With the increase in average life expectancy, there are more and more topics that are talked about and debated: the chronically ill and the ageing population, among others. But there is a topic, often overlooked or neglected due to the scarcity of social responses, which is so important and vital today for so many of the chronically ill, children with disabling diseases and the elderly. We talk about informal caregivers.
So what is an informal caregiver? It was only in 2019 that an informal Caregiver statute was approved distinguishing between primary and secondary informal caregivers. Thus, “the primary informal caregiver is considered to be the spouse or de facto partner, relative or similar up to the 4th degree of the straight or collateral line of the person being cared for, who permanently accompanies and cares for the person, living with him in his house and who does not receive any payment for professional activity or for the care he provides to the person being cared for”. And a secondary informal caregiver is the spouse or de facto partner, a relative or similar up to the 4th degree of the straight or collateral line of the person being cared for, who accompanies and cares for the person on a regular, but not permanent basis, and who may or may not receive payment for professional activity or the care he provides to the person being cared for".
In this statute, the rights and duties of informal caregivers are explained. They are also published in an ordinance so that the request for acknowledgement is defined. But for now, they are only in the process of creating pilot projects with selected municipalities. The amounts of subsidies that may be given have not yet been quantified.
In Portugal, according to Eurocarers, there are around 800 thousand informal caregivers who are still not entitled to support measures, such as subsidies or rest periods.
But who are these informal caregivers and what motivates them? According to the study “Who cares?” by Conface, more than 80% of caregivers are women of all ages, and, according to authors in an article on family support for the elderly, their main motivation (57%) is related to emotional connections, such as love and affection. For this reason, they dedicate their lives helping the persons being cared for, with those who justify doing it out of a sense of duty (15%), obligation (13%) or because there is no other alternative (3%) constituting a smaller percentage.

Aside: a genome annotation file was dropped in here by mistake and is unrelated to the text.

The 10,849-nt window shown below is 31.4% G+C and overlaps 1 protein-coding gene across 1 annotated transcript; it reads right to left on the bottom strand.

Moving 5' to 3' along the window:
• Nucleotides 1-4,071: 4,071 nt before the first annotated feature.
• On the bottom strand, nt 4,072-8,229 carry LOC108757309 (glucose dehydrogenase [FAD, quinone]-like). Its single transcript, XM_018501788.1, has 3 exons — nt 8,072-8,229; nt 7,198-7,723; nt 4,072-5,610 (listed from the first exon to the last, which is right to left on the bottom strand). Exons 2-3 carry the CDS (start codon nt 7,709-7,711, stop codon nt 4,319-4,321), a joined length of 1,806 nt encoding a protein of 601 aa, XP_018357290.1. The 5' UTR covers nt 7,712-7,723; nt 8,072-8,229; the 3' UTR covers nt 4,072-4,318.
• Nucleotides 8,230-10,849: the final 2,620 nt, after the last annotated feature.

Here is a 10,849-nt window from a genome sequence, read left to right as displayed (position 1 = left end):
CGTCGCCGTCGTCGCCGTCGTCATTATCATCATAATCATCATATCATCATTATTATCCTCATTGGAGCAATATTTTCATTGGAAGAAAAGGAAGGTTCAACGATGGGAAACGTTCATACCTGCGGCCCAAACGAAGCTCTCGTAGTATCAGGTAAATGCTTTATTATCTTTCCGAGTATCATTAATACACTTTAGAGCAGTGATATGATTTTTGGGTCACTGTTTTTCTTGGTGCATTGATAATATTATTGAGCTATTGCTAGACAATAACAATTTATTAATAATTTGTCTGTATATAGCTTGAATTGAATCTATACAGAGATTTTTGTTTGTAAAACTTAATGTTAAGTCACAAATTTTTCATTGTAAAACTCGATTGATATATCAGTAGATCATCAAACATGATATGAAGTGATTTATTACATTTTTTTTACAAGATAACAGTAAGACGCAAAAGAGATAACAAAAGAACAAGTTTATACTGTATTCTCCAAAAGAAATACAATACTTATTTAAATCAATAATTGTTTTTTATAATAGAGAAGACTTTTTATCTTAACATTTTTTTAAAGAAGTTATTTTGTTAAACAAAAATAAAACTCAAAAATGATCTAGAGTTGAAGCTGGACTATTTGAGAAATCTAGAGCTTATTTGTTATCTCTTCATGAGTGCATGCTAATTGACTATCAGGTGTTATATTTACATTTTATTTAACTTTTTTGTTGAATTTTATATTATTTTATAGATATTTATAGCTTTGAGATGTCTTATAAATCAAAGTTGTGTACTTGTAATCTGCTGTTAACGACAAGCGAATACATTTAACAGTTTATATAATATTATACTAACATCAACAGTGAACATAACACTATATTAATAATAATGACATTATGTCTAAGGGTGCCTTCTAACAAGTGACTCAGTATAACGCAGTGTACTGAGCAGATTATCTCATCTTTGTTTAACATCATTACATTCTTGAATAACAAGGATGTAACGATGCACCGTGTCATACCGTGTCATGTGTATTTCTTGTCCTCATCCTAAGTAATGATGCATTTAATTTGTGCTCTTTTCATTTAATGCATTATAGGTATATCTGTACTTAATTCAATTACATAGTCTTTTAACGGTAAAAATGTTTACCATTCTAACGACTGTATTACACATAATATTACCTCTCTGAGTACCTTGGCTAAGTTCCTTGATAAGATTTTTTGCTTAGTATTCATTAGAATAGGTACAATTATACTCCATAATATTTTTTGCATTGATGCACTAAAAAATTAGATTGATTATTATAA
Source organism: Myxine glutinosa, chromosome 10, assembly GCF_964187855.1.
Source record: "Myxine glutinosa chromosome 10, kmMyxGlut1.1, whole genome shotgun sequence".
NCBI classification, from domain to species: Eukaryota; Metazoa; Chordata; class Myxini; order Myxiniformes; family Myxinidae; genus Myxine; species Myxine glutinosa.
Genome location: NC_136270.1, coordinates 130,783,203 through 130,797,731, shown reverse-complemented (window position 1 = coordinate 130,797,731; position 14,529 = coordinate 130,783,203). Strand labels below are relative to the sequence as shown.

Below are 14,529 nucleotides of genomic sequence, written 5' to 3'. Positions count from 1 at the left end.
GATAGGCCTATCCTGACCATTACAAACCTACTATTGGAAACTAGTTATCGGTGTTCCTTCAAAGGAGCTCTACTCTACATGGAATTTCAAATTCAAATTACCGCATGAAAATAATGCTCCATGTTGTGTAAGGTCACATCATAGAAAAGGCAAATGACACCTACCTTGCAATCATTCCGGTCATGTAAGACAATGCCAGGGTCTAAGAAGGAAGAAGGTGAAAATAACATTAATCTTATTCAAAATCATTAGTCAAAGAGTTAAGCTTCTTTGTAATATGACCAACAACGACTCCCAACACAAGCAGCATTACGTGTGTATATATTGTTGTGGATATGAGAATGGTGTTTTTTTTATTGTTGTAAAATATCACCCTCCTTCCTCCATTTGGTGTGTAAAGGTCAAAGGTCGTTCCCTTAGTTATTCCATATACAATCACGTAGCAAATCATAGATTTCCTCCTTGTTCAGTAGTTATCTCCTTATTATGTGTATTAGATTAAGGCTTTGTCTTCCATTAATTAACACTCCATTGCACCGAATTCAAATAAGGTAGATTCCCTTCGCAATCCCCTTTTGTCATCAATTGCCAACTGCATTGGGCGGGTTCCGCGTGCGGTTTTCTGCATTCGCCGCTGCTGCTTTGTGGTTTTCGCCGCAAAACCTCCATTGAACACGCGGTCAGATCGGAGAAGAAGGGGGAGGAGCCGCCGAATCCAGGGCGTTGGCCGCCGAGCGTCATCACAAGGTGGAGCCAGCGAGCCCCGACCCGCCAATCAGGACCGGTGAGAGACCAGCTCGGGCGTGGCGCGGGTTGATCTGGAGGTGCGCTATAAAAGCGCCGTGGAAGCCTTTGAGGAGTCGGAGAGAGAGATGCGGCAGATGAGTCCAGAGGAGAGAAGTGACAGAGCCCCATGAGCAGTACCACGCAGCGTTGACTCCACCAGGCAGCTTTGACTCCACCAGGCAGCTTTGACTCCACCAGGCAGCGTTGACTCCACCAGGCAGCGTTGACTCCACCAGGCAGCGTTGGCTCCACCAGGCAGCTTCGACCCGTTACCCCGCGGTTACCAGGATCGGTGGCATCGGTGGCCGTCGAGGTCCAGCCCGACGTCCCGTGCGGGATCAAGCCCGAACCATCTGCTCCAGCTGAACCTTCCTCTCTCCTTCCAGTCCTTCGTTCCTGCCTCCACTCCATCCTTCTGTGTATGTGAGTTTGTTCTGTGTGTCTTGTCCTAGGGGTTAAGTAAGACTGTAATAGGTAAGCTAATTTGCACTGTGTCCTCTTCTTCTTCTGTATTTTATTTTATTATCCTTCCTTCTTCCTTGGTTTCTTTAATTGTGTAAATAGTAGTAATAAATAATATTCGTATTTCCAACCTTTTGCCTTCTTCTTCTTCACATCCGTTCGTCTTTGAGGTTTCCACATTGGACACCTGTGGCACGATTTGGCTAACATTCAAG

Anxiety, exhaustion, isolation and risk of poverty due to labour constraints are some of the weaknesses that informal caregivers currently experience. They do not normally have an adequate rest period, due to overload and lack of social and logistical support. As mentioned in a document on intervention measures for informal caregivers from 2017, it was essential to create a network that allows caregivers to rest for a suitable time, acknowledge these caregivers and create training, information and counselling services.
Hopefully, with the publication of this Informal Caregiver statute, measures will be taken to ensure and adequately train these people: The role of informal caregivers is fundamental in terms of promoting the health and well-being of the person they care for, especially in terms of self-care and operational activities of daily living. They provide emotional support and well-being while also ensuring the promotion of autonomy and the maintenance of quality of life and human dignity in these people who are in such a fragile situation, such as the elderly and adults or children who are dependent.
Check here some examples of heroic Portuguese.
Study “Who cares?” 2017 available at http://www.coface-eu.org/wp-content/uploads/2017/11/COFACE-Families-Europe_Study-Family-Carers.pdf retrieved on 26 February 2020
Eurocarers available at https://eurocarers.org/ retrieved on 21 February 2020
Lamura, Giovanni & Kofal, Christopher & Döhner, Hanneli & Quattrini, Sabrina & altri,. (2008). Supporting Family Carers of Older People in Europe – The Trans-European Survey Report.
Law no. 100/2019, Online Official Government’s Gazette, available at https://dre.pt/home/-/dre/124500714/details/maximized retrieved on 21 February 2020
MEDIDAS DE INTERVENÇÃO JUNTO DOS CUIDADORES INFORMAIS available at http://cuidadores.pt/sites/default/files/documentos/Doc_CI.PDF retrieved on 26 February 2020